Thirteen people have been arrested after riot police tackled a second night of unrest in The Hague’s coastal suburb of Duindorp.
Some of those arrested on Sunday were children, including a nine-year-old boy who was caught with a Molotov cocktail, the city’s acting mayor Johan Remkes said.
Remkes urged police and other emergency services to work ‘closely together’ ‘to face down lawlessness in The Hague’. NOS said police believed a group of around 50 people, many of them teenagers, were orchestrating the violence.
A bus stop was also vandalised and several container bins and pallets set on fire during several hours of disturbances. On Saturday night a reporter and cameraman from local TV station Omroep West were threatened and pelted with eggs when they went to the neighbourhood to investigate rumours of potential unrest.
The trouble has been linked to the city council’s decision to ban the giant New Year bonfire towers that have been a feature of the annual festivities since the 1990s. Last year strong gusts of winds caused ‘fire tornados’ at Scheveningen when they carried flames from a 48 metre-high stack of burning pallets across the seafront.
The city’s previous mayor, Pauline Krikke, resigned in October when a safety board report revealed that she was aware that the bonfires breached safety rules, including a limit on the height of the stack, but decided not to intervene because she feared repercussions.
The organisers of the traditional vreugdevuur – literally ‘fire of joy’ – last week pulled out of talks with the council to organise smaller-scale bonfires this year. They said their plans did not meet the local authority’s stringent guidelines, such as a 10-metre limit on bonfires.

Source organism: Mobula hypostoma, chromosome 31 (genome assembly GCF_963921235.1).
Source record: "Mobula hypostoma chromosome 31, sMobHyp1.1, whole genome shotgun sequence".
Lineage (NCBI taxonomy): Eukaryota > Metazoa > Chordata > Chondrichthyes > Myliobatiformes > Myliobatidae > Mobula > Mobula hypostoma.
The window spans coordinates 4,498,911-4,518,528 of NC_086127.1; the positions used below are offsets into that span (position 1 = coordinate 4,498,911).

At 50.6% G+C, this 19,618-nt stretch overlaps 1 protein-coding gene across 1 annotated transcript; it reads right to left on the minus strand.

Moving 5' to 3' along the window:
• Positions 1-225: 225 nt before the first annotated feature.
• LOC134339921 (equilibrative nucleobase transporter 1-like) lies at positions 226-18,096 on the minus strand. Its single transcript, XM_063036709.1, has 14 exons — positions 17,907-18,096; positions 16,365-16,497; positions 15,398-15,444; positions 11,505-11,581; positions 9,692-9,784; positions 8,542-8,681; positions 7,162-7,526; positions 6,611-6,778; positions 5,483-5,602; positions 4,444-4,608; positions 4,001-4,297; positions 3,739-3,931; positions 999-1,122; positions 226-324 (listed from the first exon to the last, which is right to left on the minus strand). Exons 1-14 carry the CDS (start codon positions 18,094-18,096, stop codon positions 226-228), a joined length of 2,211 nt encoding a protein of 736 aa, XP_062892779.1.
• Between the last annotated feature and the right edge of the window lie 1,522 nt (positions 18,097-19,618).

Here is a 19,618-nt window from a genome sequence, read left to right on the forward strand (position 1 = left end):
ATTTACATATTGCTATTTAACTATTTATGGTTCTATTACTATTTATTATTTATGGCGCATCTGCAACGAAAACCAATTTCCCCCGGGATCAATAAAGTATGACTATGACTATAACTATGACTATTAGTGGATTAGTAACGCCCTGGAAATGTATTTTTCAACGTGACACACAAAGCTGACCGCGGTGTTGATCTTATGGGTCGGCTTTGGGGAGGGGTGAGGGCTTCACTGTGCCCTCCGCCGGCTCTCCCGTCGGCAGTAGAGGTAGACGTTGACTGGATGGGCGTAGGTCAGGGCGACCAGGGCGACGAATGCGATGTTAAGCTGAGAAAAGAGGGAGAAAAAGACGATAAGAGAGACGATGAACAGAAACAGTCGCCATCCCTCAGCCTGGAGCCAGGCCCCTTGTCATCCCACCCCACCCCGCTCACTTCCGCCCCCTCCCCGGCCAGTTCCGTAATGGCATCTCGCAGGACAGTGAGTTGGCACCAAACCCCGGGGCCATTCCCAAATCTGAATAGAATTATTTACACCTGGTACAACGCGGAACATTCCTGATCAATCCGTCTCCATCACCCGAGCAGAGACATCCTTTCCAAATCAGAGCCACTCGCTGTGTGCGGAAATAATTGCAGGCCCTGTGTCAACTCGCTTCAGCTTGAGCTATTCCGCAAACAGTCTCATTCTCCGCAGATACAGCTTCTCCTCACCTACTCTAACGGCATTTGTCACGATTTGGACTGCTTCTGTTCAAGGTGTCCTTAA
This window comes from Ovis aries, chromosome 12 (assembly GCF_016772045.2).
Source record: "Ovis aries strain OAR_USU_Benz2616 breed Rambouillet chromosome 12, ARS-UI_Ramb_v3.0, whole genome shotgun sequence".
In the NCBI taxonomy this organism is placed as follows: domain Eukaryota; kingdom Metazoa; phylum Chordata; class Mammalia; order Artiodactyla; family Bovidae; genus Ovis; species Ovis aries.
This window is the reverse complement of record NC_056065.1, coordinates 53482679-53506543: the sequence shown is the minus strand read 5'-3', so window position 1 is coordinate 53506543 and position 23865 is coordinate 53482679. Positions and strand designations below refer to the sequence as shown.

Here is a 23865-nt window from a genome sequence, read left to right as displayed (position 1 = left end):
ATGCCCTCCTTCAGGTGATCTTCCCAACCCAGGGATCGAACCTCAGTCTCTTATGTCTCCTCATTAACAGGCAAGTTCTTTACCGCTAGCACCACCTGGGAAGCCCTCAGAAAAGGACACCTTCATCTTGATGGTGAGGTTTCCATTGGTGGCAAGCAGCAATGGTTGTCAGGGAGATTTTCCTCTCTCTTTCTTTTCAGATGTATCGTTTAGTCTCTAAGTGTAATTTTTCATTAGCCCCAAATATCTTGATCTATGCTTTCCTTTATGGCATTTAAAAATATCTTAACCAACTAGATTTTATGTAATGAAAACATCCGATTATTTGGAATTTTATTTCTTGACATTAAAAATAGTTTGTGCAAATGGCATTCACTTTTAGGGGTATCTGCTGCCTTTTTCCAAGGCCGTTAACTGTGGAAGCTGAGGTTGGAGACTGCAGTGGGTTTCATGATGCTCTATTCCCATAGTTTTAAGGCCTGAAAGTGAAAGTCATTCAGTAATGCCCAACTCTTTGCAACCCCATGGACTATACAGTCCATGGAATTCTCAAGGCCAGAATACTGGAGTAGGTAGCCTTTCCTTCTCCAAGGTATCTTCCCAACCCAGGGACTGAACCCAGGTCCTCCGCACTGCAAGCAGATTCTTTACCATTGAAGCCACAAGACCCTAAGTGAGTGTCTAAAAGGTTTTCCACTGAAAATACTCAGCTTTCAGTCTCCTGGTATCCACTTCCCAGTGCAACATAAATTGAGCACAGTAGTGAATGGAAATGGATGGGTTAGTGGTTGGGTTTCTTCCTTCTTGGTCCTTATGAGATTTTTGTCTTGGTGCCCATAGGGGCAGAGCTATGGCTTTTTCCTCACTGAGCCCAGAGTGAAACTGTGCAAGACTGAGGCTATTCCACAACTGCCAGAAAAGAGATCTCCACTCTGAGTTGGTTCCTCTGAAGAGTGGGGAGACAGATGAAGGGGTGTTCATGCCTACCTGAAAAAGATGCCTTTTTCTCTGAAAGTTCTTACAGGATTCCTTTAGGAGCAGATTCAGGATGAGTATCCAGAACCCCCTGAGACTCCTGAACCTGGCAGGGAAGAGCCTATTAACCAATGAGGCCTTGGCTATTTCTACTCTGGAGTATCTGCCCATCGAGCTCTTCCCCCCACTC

The council had been due to make a decision on whether to allow the event to go ahead on Tuesday.
In a Facebook post, the organisation blamed the council for failing to allow the bonfires to go ahead, describing the outcome as ‘a blow for the many hundreds, or maybe thousands, of people who warmly appreciate our vreugdevuur‘.
The large communal bonfires were introduced in the 1990s to regulate the informal tradition of lighting street bonfires from discarded Christmas trees, which led to fights between gangs.
The bonfire organisers wrote: ‘As an organisation we have focused for years on building a controlled vreugdevuur so that the problems in and around our neighbourhood disappeared.
‘Since we are not being allowed to organise a fire, we will not be used to organise other activities to keep the peace. The ball is now in the council’s court because we are washing our hands of the whole thing.’
Acting mayor Johan Remkes said he would not be forced to change his mind by the threat of violence.
‘The goverment must never be blackmailed in this way,’ he said. ‘That at least is the attitude of this mayor, and I hope the council will not allow itself to be swayed by this either.’
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